This article is not meant to diagnose or provide medical advice—that responsibility lies with physicians. The author is not a licensed medical professional.
Have you recently broken a leg or ruptured your spleen? Your television viewing habits may be to blame: a 15-year study of close to 4,200 adults found that hostile people who watch more TV are at a higher risk of injury.
Young men and women in four American cities completed questionnaires that measured hostility, a personality trait associated with anger and aggression. Participants were also asked how much television they watched. Then, every five years, they answered questions about TV viewing and hospitalization for injuries.
The researchers found that hostile people who watched more television were 1.5 (and, on one occasion, 1.9) times more likely to have been hospitalized during the last five years. For instance, at the year 10 follow up, 4.6 percent of hostile people who watched 1-3 hours of TV a day had been admitted to a hospital. However, the hospitalization rate rose to 6.3 percent among hostile people who watched 4-6 hours of TV a day, and reached 8 percent in those who watched seven or more hours.
Why is this? Do angry, aggressive people who watch a lot of TV tend to have weaker bones or thinner skulls? Nope. According to Anthony Fabio, MPH, Ph.D., associate professor at the Epidemiology Data Center, University of Pittsburgh, and lead researcher on the study, the connection likely has to do with what people watch. “TV programs that show more high-risk behavior—whether it’s risk taking, violence or using alcohol or drugs—seem to increase risk of injury in people predisposed to hostility,” he says.
“We think it desensitizes folks to these behaviors, so the notion [of engaging in dangerous behaviors] becomes less high-risk,” he explains. That is, people who regularly watch on-screen characters punch rivals, hot-wire cars and go skydiving without suffering serious injury may be “less likely to think they’re taking a risk” if they themselves decide to do the same.
“It’s very clear that even watching a short amount of TV featuring high-risk behavior changes viewers’ behaviors quickly,” Fabio adds. “Not permanently, but quickly.”
So what can be done? Television content is unlikely to change; high risk behaviors are inherently dramatic and therefore attractive to viewers—who wants to watch MacGyver: Insurance Adjuster? Besides, “we also know that everyone who watches an action movie doesn’t speed down the highway and get into a fistfight,” Fabio points out.
Still, switching off the TV is a good place to start, since it’s not just hostile people who are at risk; watching a lot of TV is associated with increased odds of multiple health problems, including diabetes, fatty liver disease and death from pulmonary embolism (a blockage in the artery that supplies blood to the lungs).
Fortunately, there are plenty of workouts that can provide the adrenaline rush you’re used to getting from ABC or HBO. Jacque Crockford, exercise physiology content manager at the American Council on Exercise, recommends “climbing walls, obstacle courses and American Ninja Warrior-type courses at gyms and fitness facilities.” She also suggests looking for classes at local trampoline parks or gymnastics facilities, which may have parkour (a combination of vaulting, jumping and running) or free running courses, as well as aerial yoga, in which participants are suspended in a hammock (look for this at yoga studios, too).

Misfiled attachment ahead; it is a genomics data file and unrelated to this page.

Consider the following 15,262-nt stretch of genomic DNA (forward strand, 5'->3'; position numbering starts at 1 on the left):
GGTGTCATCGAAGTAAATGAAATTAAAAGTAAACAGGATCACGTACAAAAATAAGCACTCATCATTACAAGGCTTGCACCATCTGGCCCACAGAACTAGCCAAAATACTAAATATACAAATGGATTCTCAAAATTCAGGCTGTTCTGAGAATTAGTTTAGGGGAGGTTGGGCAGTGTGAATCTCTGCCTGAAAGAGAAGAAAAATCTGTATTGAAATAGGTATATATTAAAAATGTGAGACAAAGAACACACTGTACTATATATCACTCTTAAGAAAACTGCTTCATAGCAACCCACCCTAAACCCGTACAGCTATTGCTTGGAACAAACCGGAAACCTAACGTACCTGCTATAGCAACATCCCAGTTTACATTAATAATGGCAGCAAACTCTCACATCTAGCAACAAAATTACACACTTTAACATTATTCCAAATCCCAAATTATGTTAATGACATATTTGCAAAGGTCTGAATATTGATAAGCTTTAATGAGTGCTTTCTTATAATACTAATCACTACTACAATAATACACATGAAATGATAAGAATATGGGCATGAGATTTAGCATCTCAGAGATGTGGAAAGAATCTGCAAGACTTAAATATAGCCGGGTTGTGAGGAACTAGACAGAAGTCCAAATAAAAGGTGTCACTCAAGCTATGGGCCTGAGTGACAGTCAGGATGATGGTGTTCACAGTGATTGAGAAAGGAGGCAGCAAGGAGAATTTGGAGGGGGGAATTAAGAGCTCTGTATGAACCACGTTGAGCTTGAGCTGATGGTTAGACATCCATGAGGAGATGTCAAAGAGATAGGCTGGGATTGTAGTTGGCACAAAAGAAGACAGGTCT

These full-body workouts aren’t just designed to burn calories and make you feel like you’re starring in your own action film. “When the entire body is engaged in physical activity, muscles (including the heart) become stronger and, working with the respiratory system, provide more energized and oxygenated blood to the body,” Crockford says. “This leads to improved cardiovascular [heart and blood vessel] health, more stable joints and more overall energy (stamina).”
But if these options don’t appeal, you can get some exercise while watching your favorite shows, no treadmill required. “During commercial breaks, get up,” advises Crockford. “Walk around, stretch, do some simple movements.”
You can also improve your strength with these DIY exercises provided by Crockford:
• Put a towel or sock on one foot while other foot remains stable. Then do a lateral lunge, so you’re sliding back and forth on a slippery surface, like an ice skater. You can also do this in a pushup position: Keep your hands stationary, and with socks or towels on your feet, glide the feet from side to side or up and down underneath the chest. Perform two or three sets of 8-12 repetitions.
• If you want a more formal workout, resistance bands (elastic bands, often with handles, that force users to work harder to complete various exercises) are lightweight, portable, inexpensive and can be used while watching TV. Many resistance band sets include instructions, and a quick Internet search can also help you find appropriate exercises.
Note that if you’re not used to exercise, you may want to consult a doctor first, and always follow safety guidelines. After all, you don’t want improve your cardiovascular health only to break your ankle on a trampoline.
Elizabeth Michaelson Monaghan is a NYC-based freelance health writer and editor.